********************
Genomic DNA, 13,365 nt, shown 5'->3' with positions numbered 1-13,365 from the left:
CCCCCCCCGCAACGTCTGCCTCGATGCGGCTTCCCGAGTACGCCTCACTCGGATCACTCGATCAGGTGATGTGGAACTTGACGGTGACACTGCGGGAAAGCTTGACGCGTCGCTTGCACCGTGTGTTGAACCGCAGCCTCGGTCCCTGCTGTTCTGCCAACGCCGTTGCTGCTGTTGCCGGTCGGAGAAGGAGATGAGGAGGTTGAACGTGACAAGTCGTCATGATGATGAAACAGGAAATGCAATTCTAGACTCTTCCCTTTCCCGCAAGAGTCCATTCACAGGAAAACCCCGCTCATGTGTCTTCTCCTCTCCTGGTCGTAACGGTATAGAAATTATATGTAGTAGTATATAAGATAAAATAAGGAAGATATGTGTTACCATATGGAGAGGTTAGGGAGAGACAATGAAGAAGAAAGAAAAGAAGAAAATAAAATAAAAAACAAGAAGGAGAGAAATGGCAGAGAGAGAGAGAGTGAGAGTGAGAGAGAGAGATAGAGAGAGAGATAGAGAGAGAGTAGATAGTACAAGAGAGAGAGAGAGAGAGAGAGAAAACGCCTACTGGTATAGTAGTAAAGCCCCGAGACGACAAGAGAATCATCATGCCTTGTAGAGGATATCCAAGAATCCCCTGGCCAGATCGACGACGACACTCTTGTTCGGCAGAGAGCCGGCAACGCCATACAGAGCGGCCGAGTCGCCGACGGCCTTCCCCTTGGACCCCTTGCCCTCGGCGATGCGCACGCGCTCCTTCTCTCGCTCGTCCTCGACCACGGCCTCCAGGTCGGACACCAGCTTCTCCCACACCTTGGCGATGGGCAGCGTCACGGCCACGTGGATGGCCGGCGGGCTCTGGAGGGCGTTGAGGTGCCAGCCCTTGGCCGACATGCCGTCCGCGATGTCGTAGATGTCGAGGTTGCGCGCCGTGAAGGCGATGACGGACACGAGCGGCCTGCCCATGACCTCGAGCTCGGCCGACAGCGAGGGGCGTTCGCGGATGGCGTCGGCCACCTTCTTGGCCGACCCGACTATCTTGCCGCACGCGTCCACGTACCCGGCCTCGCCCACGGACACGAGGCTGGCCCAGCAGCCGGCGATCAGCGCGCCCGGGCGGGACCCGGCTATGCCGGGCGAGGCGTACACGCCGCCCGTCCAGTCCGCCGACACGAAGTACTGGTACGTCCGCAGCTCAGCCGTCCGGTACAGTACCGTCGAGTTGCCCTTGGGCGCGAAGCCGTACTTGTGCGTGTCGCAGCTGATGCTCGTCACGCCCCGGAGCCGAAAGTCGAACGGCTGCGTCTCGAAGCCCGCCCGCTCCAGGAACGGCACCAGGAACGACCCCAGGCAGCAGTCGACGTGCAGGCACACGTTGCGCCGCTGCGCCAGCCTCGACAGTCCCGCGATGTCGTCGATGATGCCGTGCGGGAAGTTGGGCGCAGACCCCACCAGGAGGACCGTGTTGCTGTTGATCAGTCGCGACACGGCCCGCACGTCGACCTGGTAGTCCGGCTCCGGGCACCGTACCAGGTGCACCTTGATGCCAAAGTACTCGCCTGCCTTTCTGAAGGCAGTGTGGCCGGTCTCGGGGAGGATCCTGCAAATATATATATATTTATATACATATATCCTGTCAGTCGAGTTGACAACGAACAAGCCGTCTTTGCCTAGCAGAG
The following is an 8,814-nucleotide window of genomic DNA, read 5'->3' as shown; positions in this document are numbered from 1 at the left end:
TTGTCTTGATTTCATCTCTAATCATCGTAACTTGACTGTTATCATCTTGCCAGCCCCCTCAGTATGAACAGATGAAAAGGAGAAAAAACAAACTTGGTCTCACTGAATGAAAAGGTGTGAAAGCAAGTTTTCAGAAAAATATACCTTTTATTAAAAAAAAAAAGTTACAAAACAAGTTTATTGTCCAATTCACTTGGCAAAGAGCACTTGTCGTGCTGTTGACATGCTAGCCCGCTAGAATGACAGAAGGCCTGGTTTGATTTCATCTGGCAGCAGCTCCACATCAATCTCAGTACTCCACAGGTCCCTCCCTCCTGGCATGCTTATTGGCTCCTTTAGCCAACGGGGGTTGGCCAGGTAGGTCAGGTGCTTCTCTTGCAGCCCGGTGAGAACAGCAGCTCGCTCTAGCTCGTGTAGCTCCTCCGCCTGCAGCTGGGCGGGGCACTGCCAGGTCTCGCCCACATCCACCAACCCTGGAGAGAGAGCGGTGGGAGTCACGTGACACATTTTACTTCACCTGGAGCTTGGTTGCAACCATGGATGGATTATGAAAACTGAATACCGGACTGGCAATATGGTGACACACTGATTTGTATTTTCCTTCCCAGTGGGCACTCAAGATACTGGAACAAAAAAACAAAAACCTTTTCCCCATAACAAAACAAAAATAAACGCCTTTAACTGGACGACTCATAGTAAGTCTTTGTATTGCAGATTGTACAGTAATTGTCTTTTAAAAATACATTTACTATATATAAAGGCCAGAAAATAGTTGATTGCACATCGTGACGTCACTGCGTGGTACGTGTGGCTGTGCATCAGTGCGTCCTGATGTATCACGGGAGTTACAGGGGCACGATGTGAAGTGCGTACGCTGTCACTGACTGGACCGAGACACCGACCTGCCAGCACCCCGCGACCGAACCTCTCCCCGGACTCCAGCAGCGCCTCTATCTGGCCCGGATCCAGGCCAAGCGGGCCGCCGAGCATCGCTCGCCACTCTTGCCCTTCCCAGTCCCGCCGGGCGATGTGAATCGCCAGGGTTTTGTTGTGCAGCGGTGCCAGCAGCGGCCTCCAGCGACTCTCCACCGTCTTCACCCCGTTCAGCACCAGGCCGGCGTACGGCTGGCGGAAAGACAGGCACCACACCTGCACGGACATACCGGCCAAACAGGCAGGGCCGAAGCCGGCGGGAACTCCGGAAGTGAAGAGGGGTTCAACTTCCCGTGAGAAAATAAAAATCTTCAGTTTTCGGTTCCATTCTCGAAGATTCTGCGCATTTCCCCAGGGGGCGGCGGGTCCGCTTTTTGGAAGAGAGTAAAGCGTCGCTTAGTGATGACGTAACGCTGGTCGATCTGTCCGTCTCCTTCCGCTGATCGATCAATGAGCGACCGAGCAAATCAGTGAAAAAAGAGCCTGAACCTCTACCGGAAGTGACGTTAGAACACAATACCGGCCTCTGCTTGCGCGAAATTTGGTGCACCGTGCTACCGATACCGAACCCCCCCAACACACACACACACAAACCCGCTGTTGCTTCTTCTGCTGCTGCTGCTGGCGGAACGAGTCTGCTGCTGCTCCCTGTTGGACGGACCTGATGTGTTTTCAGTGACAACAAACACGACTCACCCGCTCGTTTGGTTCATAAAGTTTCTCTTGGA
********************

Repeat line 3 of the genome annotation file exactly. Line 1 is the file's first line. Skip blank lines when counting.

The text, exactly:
The following is an 8,814-nucleotide window of genomic DNA, read 5'->3' as shown; positions in this document are numbered from 1 at the left end: